The mathematical skills of the American population are, for the most part, pretty poor. Dealerships and lenders will often use this as an opportunity to take advantage of people, but sometimes the opposite happens when someone with bad math skills walks away from a good deal because they don’t understand how the numbers work.
We have covered many instances of car buyers who get themselves into bad financial situations because they lack the diligence and/or the ability to calculate the total cost of a loan or lease correctly. However, I’ve also encountered an alarming number of folks that swore they were getting a raw deal simply because they couldn’t wrap their head around how the numbers worked out.
The first instance came from an email conversation I had with someone who didn’t end up buying a Nissan Maxima because they thought the dealer was ripping them off on their trade. Here is how it went down: the car he was buying had a retail price of about $38,000. The discounted price was $32,000. His trade was valued at $10,000 but the loan balance on his current car was $14,000. The dealer presented the deal as $32,000 +$14,000 = $46,000. Then subtracted their $10,000 offer with a remainder of $36,000. For some reason, this person thought that the dealer should have subtracted the $10,000 from the $32,000 then added the $4,000 back in for a total of $26,000. I simply could not convince him that the even though he is buying a car for $32,000 he still has a car with a balance of $14,000 and that needs to be totaled together before any credits were applied. He was adamant that the dealer was screwing him out of his $10,000 trade offer.
Within the same week, I had another back and forth with a young man buying a hot hatchback. He told me that his local dealership offered him a bad price because the payments were too high. After he sent me the quote, I saw that the $5,000 discount on the car was pretty reasonable but even after he factored in the equity on his trade the payments were still about $80 per month higher than his target. But the issue here was not with the dealership, the issue was this person simply cannot afford the car he wants.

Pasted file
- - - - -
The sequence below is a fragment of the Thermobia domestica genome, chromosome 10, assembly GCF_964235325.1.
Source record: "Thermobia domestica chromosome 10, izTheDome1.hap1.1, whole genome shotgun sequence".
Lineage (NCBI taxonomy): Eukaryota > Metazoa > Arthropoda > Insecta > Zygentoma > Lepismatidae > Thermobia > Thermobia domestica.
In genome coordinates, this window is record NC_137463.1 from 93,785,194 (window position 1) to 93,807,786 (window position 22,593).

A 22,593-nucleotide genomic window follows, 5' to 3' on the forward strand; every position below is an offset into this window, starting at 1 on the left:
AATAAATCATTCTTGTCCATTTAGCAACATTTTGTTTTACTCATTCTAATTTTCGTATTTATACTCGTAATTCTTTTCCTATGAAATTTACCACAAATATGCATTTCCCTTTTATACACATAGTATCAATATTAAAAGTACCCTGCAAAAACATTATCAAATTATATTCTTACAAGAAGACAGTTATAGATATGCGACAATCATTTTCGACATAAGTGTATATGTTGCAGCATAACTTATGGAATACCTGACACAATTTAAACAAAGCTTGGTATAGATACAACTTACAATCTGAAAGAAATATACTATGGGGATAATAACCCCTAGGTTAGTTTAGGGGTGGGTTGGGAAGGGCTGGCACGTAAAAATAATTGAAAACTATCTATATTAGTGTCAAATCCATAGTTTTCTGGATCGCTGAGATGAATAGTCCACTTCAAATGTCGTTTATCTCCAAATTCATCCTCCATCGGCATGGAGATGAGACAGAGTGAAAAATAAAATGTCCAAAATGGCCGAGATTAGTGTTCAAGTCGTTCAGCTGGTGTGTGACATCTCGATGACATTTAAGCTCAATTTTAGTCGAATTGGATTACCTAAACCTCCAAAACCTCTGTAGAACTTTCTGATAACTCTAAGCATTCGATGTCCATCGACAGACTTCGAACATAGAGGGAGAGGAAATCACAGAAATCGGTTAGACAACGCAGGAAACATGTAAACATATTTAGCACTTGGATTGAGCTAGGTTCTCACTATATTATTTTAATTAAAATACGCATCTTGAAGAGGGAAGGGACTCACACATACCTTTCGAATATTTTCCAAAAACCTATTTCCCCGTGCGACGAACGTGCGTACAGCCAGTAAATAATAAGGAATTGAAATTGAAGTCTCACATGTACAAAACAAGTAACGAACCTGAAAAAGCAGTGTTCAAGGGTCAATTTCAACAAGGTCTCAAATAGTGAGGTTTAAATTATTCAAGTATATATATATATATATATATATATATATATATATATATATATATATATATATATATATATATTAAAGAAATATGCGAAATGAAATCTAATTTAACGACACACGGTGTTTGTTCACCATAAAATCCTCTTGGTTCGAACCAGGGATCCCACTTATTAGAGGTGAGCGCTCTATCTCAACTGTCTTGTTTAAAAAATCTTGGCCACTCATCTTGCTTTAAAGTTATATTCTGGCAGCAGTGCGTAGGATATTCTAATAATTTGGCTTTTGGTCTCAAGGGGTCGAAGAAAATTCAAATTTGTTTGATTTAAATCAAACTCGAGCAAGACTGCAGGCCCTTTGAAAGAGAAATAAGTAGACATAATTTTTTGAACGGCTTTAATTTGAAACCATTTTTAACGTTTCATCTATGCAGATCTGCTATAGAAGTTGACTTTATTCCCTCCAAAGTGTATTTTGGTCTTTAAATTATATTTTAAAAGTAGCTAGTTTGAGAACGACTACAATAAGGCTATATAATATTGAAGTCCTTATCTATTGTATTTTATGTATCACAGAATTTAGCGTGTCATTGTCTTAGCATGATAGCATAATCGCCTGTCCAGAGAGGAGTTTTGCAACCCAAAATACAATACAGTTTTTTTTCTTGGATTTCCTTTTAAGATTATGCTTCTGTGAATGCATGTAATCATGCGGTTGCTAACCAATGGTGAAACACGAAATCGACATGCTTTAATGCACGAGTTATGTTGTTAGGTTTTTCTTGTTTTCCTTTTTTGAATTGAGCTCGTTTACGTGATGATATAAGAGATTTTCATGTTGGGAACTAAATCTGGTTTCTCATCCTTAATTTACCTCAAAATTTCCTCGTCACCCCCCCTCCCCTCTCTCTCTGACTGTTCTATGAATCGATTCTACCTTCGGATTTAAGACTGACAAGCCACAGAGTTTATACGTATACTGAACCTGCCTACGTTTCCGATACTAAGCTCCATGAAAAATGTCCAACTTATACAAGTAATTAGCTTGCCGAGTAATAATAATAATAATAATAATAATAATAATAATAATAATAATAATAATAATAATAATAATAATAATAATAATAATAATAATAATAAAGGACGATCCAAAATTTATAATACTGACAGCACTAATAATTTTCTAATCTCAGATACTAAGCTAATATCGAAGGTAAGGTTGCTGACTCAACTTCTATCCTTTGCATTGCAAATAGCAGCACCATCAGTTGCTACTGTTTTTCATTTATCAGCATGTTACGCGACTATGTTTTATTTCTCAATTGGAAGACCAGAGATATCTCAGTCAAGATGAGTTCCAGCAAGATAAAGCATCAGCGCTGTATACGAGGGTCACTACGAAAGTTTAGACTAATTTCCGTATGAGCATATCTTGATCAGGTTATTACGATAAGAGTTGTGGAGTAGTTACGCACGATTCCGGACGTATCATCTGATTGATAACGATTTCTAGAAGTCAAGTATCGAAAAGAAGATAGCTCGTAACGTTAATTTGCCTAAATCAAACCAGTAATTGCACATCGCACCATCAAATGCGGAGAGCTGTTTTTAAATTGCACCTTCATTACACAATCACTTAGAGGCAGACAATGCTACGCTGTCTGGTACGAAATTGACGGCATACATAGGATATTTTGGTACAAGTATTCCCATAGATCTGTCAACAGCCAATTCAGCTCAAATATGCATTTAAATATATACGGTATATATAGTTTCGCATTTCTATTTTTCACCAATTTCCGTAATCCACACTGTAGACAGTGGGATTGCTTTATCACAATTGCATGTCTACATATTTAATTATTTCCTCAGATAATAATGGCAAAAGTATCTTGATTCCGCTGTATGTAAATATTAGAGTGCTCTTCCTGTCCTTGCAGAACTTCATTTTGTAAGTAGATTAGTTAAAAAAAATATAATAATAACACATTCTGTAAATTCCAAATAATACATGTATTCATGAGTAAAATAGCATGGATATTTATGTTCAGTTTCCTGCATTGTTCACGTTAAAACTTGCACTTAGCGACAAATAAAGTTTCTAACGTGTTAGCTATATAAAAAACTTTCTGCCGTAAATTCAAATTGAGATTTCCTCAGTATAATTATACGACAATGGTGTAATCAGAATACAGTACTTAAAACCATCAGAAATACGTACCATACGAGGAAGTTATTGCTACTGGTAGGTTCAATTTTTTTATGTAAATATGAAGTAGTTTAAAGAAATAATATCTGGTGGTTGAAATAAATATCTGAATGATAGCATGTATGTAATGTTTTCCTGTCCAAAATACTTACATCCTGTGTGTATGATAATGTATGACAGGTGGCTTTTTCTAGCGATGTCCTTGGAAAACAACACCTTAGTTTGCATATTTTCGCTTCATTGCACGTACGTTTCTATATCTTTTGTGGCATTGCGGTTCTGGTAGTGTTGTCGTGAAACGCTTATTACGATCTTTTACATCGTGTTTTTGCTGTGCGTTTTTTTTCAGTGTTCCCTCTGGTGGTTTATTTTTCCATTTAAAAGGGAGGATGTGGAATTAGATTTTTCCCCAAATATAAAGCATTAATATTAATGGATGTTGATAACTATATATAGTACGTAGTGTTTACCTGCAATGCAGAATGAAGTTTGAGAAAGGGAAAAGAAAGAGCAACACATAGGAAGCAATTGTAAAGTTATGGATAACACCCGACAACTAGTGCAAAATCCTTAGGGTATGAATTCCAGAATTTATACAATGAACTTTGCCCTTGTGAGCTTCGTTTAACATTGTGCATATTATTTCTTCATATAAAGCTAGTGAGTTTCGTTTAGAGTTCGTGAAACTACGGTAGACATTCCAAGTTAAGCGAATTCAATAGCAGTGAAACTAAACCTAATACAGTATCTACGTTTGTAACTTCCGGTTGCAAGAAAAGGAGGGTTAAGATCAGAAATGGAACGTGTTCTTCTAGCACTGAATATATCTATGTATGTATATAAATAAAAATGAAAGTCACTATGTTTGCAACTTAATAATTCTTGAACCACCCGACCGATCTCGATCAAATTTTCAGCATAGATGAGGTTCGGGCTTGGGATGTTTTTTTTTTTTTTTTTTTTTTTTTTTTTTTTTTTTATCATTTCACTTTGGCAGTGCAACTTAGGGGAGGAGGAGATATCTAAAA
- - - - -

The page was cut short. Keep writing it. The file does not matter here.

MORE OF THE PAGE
My last example doesn’t have has many moving parts, but has to do with not understanding how simple interest works. I was helping an older couple buy a Honda and the total price with all tax and fees was negotiated before they walked into the dealership. When it came time to sign the papers the dealership laid out their loan disclosure and explained to them how much they would be paying for this car over the course of the loan. While they were borrowing $25,000 their total loan cost with the 1.9 percent APR would come to $26,226. I get an angry phone call that the dealer is charging them over $1,200 more than the agreed-upon price. It took me awhile to explain that the negotiated deal has not changed, but rather this is money they are paying to the bank in order to borrow the funds to pay for the car.
What it comes down to is that knowing a good deal from a bad one is directly related to the customer’s ability to understand how the numbers in front of them are calculated. There are all kinds of free applications that will allow you to check the math on a loan, but even those tools are only as good as the person’s comprehension of the basic concepts of addition, subtraction, and interest.
Of course, walking away from a good deal because your computational skills are lacking isn’t nearly as dangerous as signing a contract that will put you in a financial hole. But in either case, if you aren’t good at math and you are shopping for a car, run the numbers by someone who is.